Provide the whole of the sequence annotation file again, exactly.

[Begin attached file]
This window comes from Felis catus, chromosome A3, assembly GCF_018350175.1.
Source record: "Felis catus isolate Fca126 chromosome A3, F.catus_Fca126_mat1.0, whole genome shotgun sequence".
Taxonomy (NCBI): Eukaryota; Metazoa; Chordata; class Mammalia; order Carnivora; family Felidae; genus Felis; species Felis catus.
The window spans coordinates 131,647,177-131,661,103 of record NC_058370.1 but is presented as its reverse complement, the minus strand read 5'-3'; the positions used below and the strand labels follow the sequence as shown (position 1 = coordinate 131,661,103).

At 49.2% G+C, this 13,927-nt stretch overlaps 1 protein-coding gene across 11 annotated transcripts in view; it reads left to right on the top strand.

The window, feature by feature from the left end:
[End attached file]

This window comes from Felis catus, chromosome A3, assembly GCF_018350175.1.
Source record: "Felis catus isolate Fca126 chromosome A3, F.catus_Fca126_mat1.0, whole genome shotgun sequence".
Taxonomy (NCBI): Eukaryota; Metazoa; Chordata; class Mammalia; order Carnivora; family Felidae; genus Felis; species Felis catus.
The window spans coordinates 131,647,177-131,661,103 of record NC_058370.1 but is presented as its reverse complement, the minus strand read 5'-3'; the positions used below and the strand labels follow the sequence as shown (position 1 = coordinate 131,661,103).

At 49.2% G+C, this 13,927-nt stretch overlaps 1 protein-coding gene across 11 annotated transcripts in view; it reads left to right on the top strand.

The window, feature by feature from the left end: